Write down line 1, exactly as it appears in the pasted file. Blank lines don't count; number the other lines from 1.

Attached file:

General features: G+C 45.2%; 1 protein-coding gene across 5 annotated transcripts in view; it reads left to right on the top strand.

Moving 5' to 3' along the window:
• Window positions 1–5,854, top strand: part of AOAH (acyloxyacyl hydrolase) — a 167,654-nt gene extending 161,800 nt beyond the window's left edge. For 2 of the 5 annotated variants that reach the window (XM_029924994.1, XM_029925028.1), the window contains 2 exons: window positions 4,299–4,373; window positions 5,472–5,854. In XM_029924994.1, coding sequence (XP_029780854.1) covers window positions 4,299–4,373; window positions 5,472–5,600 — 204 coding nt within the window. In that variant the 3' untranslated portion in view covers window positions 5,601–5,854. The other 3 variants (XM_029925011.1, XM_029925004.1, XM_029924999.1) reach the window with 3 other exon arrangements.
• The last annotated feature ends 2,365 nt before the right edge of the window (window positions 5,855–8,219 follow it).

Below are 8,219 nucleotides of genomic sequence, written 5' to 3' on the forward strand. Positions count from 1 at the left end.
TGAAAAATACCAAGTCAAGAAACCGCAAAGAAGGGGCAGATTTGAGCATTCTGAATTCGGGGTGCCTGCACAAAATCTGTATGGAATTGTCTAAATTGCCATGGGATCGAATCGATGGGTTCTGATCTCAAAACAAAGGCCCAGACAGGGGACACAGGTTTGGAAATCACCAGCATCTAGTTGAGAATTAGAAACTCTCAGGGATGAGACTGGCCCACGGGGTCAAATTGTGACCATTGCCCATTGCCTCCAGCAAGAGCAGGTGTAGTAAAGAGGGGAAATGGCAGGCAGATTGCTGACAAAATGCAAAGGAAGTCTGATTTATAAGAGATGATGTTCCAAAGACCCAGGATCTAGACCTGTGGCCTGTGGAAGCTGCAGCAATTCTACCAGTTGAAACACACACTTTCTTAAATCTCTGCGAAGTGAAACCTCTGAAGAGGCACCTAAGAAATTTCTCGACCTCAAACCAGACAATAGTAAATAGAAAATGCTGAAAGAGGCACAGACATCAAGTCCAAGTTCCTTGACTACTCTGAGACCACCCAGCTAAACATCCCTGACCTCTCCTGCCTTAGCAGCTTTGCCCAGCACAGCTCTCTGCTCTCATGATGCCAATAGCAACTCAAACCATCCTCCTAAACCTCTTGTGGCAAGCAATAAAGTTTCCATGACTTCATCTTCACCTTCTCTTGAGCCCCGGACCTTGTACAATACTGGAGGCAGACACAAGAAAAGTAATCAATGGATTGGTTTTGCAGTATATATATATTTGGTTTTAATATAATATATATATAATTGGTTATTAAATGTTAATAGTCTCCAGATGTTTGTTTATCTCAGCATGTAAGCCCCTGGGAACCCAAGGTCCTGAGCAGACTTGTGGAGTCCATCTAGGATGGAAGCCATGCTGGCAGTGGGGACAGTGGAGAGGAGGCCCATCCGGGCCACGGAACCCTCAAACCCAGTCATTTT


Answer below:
General features: G+C 45.2%; 1 protein-coding gene across 5 annotated transcripts in view; it reads left to right on the top strand.